At every official forum and in most of the important documents, the term used was ‘Muslim majority states’ and not ‘Islamic state’. The difference between the two is clear: while a Muslim state is where the Muslims are in majority, an ‘Islamic state’, which we have eventually become, is where laws have to be in accordance with shariah.

The present friction in society is because sloganeering and emotive use of religion to gain the support of the masses during the Pakistan movement, have been dictating the course of the country — the course that is likely to lead us towards another bloody end.

Right from the very beginning, the religious leadership started asserting itself because they were provided space by the Pakistan movement leadership. Acceptance of the Objectives Resolution was the first capitulation. One speech by Mr Mohammed Ali Jinnah on August 11, 1947 — often quoted by the liberals — cannot wipe out the umpteen speeches by him and other leaders declaring that the Muslims of India need a separate homeland because they are a separate nation and want to live according to the cannons of Islam.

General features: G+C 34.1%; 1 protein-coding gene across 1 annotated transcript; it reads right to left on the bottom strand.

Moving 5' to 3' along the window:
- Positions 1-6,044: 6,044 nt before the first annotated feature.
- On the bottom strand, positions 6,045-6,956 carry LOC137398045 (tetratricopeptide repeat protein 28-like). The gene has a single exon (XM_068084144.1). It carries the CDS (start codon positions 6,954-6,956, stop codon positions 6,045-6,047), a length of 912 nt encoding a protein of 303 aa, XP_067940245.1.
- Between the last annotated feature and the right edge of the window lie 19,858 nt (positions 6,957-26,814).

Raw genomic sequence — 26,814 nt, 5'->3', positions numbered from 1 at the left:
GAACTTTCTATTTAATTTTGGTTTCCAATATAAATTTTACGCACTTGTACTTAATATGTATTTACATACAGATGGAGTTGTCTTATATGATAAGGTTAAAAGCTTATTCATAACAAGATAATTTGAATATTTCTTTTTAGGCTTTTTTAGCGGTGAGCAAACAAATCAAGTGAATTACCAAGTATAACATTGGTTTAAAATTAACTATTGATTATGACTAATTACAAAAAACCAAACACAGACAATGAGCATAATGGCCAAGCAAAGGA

The question that needed to be asked was, were the Muslims of India not following Islamic teachings when they were living in India for the 1,000 years before partition? Of course they lived in India as Muslims without any challenge from other religions. On the contrary, although Muslims were a minority, they ruled India for over 800 years and it never occurred to them then that they were a separate nation. However, when it came to democracy, where numbers matter and the Hindu majority would have had the upper-hand, the Muslims were reminded — after centuries of convenient amnesia — that they were a separate nation.